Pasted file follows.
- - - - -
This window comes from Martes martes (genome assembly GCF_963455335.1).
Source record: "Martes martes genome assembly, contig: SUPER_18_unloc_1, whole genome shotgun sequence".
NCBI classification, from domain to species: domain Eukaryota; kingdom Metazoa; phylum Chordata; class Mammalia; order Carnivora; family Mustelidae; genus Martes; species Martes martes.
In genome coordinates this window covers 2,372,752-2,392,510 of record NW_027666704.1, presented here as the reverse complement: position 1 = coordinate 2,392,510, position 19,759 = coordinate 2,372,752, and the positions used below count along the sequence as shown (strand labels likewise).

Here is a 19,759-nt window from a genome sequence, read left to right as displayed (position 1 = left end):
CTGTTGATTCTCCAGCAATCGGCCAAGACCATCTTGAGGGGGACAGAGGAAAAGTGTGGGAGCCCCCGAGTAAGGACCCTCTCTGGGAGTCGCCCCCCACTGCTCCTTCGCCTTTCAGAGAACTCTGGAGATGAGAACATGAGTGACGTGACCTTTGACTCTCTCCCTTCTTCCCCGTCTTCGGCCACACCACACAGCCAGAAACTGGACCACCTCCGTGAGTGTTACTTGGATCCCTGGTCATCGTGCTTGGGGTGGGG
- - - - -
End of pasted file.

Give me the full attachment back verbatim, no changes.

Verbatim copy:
This window comes from Martes martes (genome assembly GCF_963455335.1).
Source record: "Martes martes genome assembly, contig: SUPER_18_unloc_1, whole genome shotgun sequence".
NCBI classification, from domain to species: domain Eukaryota; kingdom Metazoa; phylum Chordata; class Mammalia; order Carnivora; family Mustelidae; genus Martes; species Martes martes.
In genome coordinates this window covers 2,372,752-2,392,510 of record NW_027666704.1, presented here as the reverse complement: position 1 = coordinate 2,392,510, position 19,759 = coordinate 2,372,752, and the positions used below count along the sequence as shown (strand labels likewise).

Here is a 19,759-nt window from a genome sequence, read left to right as displayed (position 1 = left end):
CTGTTGATTCTCCAGCAATCGGCCAAGACCATCTTGAGGGGGACAGAGGAAAAGTGTGGGAGCCCCCGAGTAAGGACCCTCTCTGGGAGTCGCCCCCCACTGCTCCTTCGCCTTTCAGAGAACTCTGGAGATGAGAACATGAGTGACGTGACCTTTGACTCTCTCCCTTCTTCCCCGTCTTCGGCCACACCACACAGCCAGAAACTGGACCACCTCCGTGAGTGTTACTTGGATCCCTGGTCATCGTGCTTGGGGTGGGG